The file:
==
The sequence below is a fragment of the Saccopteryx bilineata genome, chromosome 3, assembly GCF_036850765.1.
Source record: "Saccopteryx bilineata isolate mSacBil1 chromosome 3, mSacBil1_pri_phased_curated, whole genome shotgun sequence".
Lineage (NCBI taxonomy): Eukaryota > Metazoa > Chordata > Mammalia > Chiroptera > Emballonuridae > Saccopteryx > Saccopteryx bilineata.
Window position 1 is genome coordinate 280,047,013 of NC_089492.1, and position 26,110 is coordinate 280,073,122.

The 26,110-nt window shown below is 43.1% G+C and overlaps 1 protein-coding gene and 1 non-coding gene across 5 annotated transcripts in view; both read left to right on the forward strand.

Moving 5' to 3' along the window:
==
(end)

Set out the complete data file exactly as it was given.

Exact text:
The sequence below is a fragment of the Saccopteryx bilineata genome, chromosome 3, assembly GCF_036850765.1.
Source record: "Saccopteryx bilineata isolate mSacBil1 chromosome 3, mSacBil1_pri_phased_curated, whole genome shotgun sequence".
Lineage (NCBI taxonomy): Eukaryota > Metazoa > Chordata > Mammalia > Chiroptera > Emballonuridae > Saccopteryx > Saccopteryx bilineata.
Window position 1 is genome coordinate 280,047,013 of NC_089492.1, and position 26,110 is coordinate 280,073,122.

The 26,110-nt window shown below is 43.1% G+C and overlaps 1 protein-coding gene and 1 non-coding gene across 5 annotated transcripts in view; both read left to right on the forward strand.

Moving 5' to 3' along the window: